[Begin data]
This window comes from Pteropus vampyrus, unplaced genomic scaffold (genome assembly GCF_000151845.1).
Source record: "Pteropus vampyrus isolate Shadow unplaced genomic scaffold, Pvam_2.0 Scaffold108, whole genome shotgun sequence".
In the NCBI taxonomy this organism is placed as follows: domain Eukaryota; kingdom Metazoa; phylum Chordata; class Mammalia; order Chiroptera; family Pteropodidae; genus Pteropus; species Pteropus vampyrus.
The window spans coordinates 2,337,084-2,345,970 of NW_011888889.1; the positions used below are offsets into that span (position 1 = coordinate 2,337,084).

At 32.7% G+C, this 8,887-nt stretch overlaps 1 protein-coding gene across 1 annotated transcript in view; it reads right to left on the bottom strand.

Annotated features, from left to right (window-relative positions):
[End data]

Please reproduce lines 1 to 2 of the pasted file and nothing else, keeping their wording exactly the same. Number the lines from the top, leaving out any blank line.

This window comes from Pteropus vampyrus, unplaced genomic scaffold (genome assembly GCF_000151845.1).
Source record: "Pteropus vampyrus isolate Shadow unplaced genomic scaffold, Pvam_2.0 Scaffold108, whole genome shotgun sequence".